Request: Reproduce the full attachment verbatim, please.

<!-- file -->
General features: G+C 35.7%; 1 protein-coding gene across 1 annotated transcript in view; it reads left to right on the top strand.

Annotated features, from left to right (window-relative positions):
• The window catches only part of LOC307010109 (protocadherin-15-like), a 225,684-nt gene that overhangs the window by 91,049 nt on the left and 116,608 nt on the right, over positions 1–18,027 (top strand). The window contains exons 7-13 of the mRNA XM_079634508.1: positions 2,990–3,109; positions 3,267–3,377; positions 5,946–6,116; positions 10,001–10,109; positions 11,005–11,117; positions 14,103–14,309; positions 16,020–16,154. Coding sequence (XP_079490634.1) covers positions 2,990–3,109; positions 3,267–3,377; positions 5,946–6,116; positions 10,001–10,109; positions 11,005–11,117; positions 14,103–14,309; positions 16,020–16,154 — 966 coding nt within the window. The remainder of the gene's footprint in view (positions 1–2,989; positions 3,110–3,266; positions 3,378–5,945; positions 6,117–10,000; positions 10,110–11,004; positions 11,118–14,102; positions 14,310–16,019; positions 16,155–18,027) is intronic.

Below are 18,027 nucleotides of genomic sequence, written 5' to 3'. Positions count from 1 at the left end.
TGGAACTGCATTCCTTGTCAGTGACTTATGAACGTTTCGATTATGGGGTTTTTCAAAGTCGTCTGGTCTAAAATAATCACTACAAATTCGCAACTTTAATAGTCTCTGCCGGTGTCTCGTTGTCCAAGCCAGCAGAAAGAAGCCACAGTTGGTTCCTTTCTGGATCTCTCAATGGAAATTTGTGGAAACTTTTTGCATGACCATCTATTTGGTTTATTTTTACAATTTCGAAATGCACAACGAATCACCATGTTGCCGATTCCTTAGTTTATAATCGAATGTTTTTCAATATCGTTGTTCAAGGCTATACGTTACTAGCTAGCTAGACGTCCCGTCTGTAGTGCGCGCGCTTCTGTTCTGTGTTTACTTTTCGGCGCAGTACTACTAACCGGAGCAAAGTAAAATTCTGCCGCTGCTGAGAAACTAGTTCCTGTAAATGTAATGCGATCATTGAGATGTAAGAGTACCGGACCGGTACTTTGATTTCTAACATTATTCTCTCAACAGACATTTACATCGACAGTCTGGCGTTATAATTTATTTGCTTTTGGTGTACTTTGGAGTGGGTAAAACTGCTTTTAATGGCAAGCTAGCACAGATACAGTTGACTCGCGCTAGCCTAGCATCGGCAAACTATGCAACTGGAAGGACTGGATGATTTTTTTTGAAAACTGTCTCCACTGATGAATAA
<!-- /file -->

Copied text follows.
General features: G+C 35.7%; 1 protein-coding gene across 1 annotated transcript in view; it reads left to right on the top strand.

Annotated features, from left to right (window-relative positions):
• The window catches only part of LOC307010109 (protocadherin-15-like), a 225,684-nt gene that overhangs the window by 91,049 nt on the left and 116,608 nt on the right, over positions 1–18,027 (top strand). The window contains exons 7-13 of the mRNA XM_079634508.1: positions 2,990–3,109; positions 3,267–3,377; positions 5,946–6,116; positions 10,001–10,109; positions 11,005–11,117; positions 14,103–14,309; positions 16,020–16,154. Coding sequence (XP_079490634.1) covers positions 2,990–3,109; positions 3,267–3,377; positions 5,946–6,116; positions 10,001–10,109; positions 11,005–11,117; positions 14,103–14,309; positions 16,020–16,154 — 966 coding nt within the window. The remainder of the gene's footprint in view (positions 1–2,989; positions 3,110–3,266; positions 3,378–5,945; positions 6,117–10,000; positions 10,110–11,004; positions 11,118–14,102; positions 14,310–16,019; positions 16,155–18,027) is intronic.

Below are 18,027 nucleotides of genomic sequence, written 5' to 3'. Positions count from 1 at the left end.
TGGAACTGCATTCCTTGTCAGTGACTTATGAACGTTTCGATTATGGGGTTTTTCAAAGTCGTCTGGTCTAAAATAATCACTACAAATTCGCAACTTTAATAGTCTCTGCCGGTGTCTCGTTGTCCAAGCCAGCAGAAAGAAGCCACAGTTGGTTCCTTTCTGGATCTCTCAATGGAAATTTGTGGAAACTTTTTGCATGACCATCTATTTGGTTTATTTTTACAATTTCGAAATGCACAACGAATCACCATGTTGCCGATTCCTTAGTTTATAATCGAATGTTTTTCAATATCGTTGTTCAAGGCTATACGTTACTAGCTAGCTAGACGTCCCGTCTGTAGTGCGCGCGCTTCTGTTCTGTGTTTACTTTTCGGCGCAGTACTACTAACCGGAGCAAAGTAAAATTCTGCCGCTGCTGAGAAACTAGTTCCTGTAAATGTAATGCGATCATTGAGATGTAAGAGTACCGGACCGGTACTTTGATTTCTAACATTATTCTCTCAACAGACATTTACATCGACAGTCTGGCGTTATAATTTATTTGCTTTTGGTGTACTTTGGAGTGGGTAAAACTGCTTTTAATGGCAAGCTAGCACAGATACAGTTGACTCGCGCTAGCCTAGCATCGGCAAACTATGCAACTGGAAGGACTGGATGATTTTTTTTGAAAACTGTCTCCACTGATGAATAA